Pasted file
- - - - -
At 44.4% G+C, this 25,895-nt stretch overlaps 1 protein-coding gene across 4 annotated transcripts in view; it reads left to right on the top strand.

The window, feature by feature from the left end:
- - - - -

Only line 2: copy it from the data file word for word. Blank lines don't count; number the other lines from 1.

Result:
The window, feature by feature from the left end: